Scroll down to the bottom of this post to learn my new approach to slowing down a hot horse and how it can address this issue of emotional control.
My Tips to Slow Down A Horse
My thinking on this topic has greatly evolved over time. Back when I rode Comet and even with Dash, I had no idea what to do so I was just heavy handed on the reins all the time and I would always be leaning back to protect myself as an instinct.
Now, I have a much better understanding of emotional regulation in horses and the need to keep their anxiety levels low and not over-stimulate them. I also know the value of ground work in teaching these horses the fundamentals.
It’s only fairly recently that I’ve really started to understand and ingrain the principles of “make the right thing easy and the wrong thing hard” that I’m sure you’ve heard before in relation to horses that I’ve developed a NEW STRATEGY to slow down hot horses.
You can scroll down to the bottom of this post to find out more about my new strategy.
Here are what my strategies USED TO BE to slow these horses down from least firm to most firm:
Lean back, close my seat, close my hands, push my heels down and verbally say “woah” in a deep voice.
Moderately firm :
All of the above + pulling back slowly but firmly with my reins. If the horse shows any decrease in speed, I immediately release the reins slightly to lessen the pressure.
Once they’re at my ideal speed, then I’m just maintaining comfortable contact depending on the type of riding I’m doing. If the horse does not respond, I’ll try pulling back slowly but firmly for a few seconds, releasing for a few seconds and repeating this several times before I try the ‘very firm’ option.
All of the above + starting to circle the horse. The greater the reduction I want in the horse’s speed to be, the tighter I’m going to make the circle.
Remember when I spoke about this above? The important thing with using the emergency brake is to keep in mind that it’s for emergencies only. If you find yourself using this all the time, you need to go back to basics and do some training with your horse.
Learn back, close my seat, push my heels down in an exaggerated way anticipating a fast stop. Then I’ll slide one hand down the rein about 50% of the way between the saddle and the bit and pull right back towards my hip.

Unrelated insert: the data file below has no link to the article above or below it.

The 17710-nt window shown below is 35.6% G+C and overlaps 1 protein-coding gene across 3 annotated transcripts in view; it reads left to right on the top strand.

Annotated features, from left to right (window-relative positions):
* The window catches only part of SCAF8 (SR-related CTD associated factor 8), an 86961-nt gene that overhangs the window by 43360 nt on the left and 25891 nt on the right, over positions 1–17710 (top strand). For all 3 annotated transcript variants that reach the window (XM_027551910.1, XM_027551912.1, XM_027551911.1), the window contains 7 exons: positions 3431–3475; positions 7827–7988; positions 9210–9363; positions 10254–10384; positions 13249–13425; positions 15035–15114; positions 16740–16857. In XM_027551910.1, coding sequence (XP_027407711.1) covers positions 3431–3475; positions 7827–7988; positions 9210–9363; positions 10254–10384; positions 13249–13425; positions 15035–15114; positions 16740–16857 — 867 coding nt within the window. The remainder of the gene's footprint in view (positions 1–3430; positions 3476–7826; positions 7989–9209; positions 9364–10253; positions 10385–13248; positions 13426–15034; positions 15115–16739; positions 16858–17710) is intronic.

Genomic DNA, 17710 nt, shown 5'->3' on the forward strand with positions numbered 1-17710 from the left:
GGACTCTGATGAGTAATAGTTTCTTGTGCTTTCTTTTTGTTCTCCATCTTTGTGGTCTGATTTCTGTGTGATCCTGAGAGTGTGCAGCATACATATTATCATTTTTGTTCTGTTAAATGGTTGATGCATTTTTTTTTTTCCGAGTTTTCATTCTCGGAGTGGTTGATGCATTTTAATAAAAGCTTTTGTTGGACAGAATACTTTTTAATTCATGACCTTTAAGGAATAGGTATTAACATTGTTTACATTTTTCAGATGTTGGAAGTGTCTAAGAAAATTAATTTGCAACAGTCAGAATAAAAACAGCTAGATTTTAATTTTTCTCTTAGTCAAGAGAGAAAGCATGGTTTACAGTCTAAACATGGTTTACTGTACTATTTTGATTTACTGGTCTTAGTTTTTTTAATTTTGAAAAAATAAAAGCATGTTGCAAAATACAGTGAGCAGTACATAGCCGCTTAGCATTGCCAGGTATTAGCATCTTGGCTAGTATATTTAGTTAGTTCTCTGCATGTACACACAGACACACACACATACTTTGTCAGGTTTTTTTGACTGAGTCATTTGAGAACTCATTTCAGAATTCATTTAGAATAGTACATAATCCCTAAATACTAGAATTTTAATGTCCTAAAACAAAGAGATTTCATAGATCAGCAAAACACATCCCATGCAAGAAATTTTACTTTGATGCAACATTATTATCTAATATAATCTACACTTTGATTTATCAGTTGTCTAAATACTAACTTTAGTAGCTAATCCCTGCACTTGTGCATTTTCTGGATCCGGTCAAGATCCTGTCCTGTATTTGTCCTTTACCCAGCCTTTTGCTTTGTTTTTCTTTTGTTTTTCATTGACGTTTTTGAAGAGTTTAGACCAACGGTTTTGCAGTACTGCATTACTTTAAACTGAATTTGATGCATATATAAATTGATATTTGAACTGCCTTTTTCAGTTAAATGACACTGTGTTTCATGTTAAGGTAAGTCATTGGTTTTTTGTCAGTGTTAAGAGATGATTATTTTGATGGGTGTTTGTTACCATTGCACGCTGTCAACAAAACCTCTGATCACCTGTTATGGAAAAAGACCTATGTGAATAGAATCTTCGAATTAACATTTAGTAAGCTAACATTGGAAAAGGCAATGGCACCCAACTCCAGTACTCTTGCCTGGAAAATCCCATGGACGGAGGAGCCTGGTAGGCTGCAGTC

This will flex the horse’s neck right to 45 degrees. That makes it almost impossible for them to keep going fast.
I’ll then hold this position while the horse slows right down to a halt. It’s only once all 4 hooves are planted and the horse is still that I’ll release that pressure.
When to Use These Strategies?
Depending on the situation, I might start with my least firm tactic or I might start in the middle.
As long as the horse is not listening at all, I’ll work my way up fairly quickly to my very firm request.
The second the horse starts to respond, I provide some release and bump back down in order to teach my horse that I’m only going to provide that pressure until he provides the desired response.
In extreme cases, I might use my “emergency brake” first but I try and avoid this.
In my mind, the emergency brake is just that – for emergencies!
Having the opposite problem, and now you can’t get your horse to move forward under saddle? Have a look at my tips here!
My New Approach
I wish I always came up with the best answer immediately but that’s just not the case.
I evolve in my learning ALL the time. In fact, I really don’t know that much about horses as far as I’m concerned. Even in 20 more years of riding, I don’t think I’ll know that much. And that’s because there is SO MUCH to know and to understand.
So when it comes to hot horses, you can absolutely use the strategies above and see where it gets you. If it works, excellent!
But there’s another step that I’ve learned about that has to do with the emotional regulation piece of it. Before, I thought that you needed to go back to ground work to fix that part. But there’s also a way to do it under saddle.
Let me tell you another story about Dash:
So as we learned with Comet, the mistake that you do not want to make with these kinds of horses is to pull on the bit the whole time, keep your legs braced off their sides and try and fight them for collection.
It’s not pleasant for you or the horse and it’s also really NOT SAFE.
I learned this the hard way with Dash as well. When I was riding Dash one day, I was trying to get him jumping. He was advertised as this amazing jumper, after all. Up until that point, he’d refused every jump we’d tried and I had a very hard time controlling him during flatwork so I also didn’t have confidence with him yet.
After fighting with him for some collection and a nice even trot and even a bit of cantering, I decided I was going to try just 1 cavaletti and to see how he would do with it.
What did he do?
He clipped his front hoof on the cavaletti, completely freaked out and bucked me off.
I didn’t understand why at the time but what had happened there was that by that point in the ride, he was so stressed out by all our back and forth, that even the littlest thing totally set him off. It’s not that he was scared of cavelettis but rather that was just the last straw of the day.
Moral of the story? AVOID escalating the situation with your horse! Instead, improve his emotional regulation by keeping his anxiety level as low as possible.
Okay great, but you might be wondering how do you do that?
I share my new approach to slowing down a hot horse by improving their emotional regulation in Day 2 of my 1 Week Riding Hacks Bootcamp. There is no ground work required for this method. You can get it 100% free if you sign up below.